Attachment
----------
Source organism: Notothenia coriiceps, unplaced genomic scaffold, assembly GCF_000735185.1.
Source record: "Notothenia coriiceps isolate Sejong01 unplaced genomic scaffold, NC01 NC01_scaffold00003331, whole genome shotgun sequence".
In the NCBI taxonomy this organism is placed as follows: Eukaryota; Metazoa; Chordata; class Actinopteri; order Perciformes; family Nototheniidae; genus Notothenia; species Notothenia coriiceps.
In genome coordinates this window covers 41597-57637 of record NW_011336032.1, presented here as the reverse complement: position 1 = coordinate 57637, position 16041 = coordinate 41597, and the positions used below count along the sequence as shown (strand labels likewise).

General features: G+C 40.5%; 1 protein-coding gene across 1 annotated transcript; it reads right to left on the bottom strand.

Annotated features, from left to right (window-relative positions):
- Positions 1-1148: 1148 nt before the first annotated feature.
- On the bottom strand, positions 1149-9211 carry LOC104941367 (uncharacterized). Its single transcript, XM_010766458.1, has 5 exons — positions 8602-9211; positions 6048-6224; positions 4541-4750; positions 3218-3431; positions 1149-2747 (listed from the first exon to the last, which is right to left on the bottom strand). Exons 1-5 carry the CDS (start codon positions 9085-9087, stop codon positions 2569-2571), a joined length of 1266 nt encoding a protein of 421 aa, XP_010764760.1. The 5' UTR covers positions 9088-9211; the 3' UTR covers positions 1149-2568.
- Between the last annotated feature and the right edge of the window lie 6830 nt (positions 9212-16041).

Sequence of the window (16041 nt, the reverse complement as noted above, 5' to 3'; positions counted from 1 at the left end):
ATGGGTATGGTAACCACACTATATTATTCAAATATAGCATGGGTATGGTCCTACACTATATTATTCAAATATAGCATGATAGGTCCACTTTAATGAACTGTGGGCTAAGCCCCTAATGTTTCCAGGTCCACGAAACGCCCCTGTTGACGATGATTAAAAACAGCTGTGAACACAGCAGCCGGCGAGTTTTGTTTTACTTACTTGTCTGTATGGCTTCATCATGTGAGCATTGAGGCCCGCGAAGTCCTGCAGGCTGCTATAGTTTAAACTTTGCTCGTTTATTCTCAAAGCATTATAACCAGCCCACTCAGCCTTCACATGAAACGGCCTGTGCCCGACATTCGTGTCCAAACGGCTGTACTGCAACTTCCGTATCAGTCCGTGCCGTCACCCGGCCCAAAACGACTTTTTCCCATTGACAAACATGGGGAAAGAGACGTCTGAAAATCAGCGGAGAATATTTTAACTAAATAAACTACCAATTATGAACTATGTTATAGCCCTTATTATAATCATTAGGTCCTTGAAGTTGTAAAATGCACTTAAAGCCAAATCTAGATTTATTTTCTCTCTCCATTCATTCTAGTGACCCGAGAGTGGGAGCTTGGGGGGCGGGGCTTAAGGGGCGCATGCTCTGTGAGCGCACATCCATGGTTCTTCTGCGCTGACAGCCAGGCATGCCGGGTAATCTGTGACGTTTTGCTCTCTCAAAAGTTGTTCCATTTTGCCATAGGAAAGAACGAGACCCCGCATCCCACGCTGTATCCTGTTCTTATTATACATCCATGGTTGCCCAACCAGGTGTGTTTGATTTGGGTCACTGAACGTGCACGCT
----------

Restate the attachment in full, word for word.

Source organism: Notothenia coriiceps, unplaced genomic scaffold, assembly GCF_000735185.1.
Source record: "Notothenia coriiceps isolate Sejong01 unplaced genomic scaffold, NC01 NC01_scaffold00003331, whole genome shotgun sequence".
In the NCBI taxonomy this organism is placed as follows: Eukaryota; Metazoa; Chordata; class Actinopteri; order Perciformes; family Nototheniidae; genus Notothenia; species Notothenia coriiceps.
In genome coordinates this window covers 41597-57637 of record NW_011336032.1, presented here as the reverse complement: position 1 = coordinate 57637, position 16041 = coordinate 41597, and the positions used below count along the sequence as shown (strand labels likewise).

General features: G+C 40.5%; 1 protein-coding gene across 1 annotated transcript; it reads right to left on the bottom strand.

Annotated features, from left to right (window-relative positions):
- Positions 1-1148: 1148 nt before the first annotated feature.
- On the bottom strand, positions 1149-9211 carry LOC104941367 (uncharacterized). Its single transcript, XM_010766458.1, has 5 exons — positions 8602-9211; positions 6048-6224; positions 4541-4750; positions 3218-3431; positions 1149-2747 (listed from the first exon to the last, which is right to left on the bottom strand). Exons 1-5 carry the CDS (start codon positions 9085-9087, stop codon positions 2569-2571), a joined length of 1266 nt encoding a protein of 421 aa, XP_010764760.1. The 5' UTR covers positions 9088-9211; the 3' UTR covers positions 1149-2568.
- Between the last annotated feature and the right edge of the window lie 6830 nt (positions 9212-16041).

Sequence of the window (16041 nt, the reverse complement as noted above, 5' to 3'; positions counted from 1 at the left end):
ATGGGTATGGTAACCACACTATATTATTCAAATATAGCATGGGTATGGTCCTACACTATATTATTCAAATATAGCATGATAGGTCCACTTTAATGAACTGTGGGCTAAGCCCCTAATGTTTCCAGGTCCACGAAACGCCCCTGTTGACGATGATTAAAAACAGCTGTGAACACAGCAGCCGGCGAGTTTTGTTTTACTTACTTGTCTGTATGGCTTCATCATGTGAGCATTGAGGCCCGCGAAGTCCTGCAGGCTGCTATAGTTTAAACTTTGCTCGTTTATTCTCAAAGCATTATAACCAGCCCACTCAGCCTTCACATGAAACGGCCTGTGCCCGACATTCGTGTCCAAACGGCTGTACTGCAACTTCCGTATCAGTCCGTGCCGTCACCCGGCCCAAAACGACTTTTTCCCATTGACAAACATGGGGAAAGAGACGTCTGAAAATCAGCGGAGAATATTTTAACTAAATAAACTACCAATTATGAACTATGTTATAGCCCTTATTATAATCATTAGGTCCTTGAAGTTGTAAAATGCACTTAAAGCCAAATCTAGATTTATTTTCTCTCTCCATTCATTCTAGTGACCCGAGAGTGGGAGCTTGGGGGGCGGGGCTTAAGGGGCGCATGCTCTGTGAGCGCACATCCATGGTTCTTCTGCGCTGACAGCCAGGCATGCCGGGTAATCTGTGACGTTTTGCTCTCTCAAAAGTTGTTCCATTTTGCCATAGGAAAGAACGAGACCCCGCATCCCACGCTGTATCCTGTTCTTATTATACATCCATGGTTGCCCAACCAGGTGTGTTTGATTTGGGTCACTGAACGTGCACGCT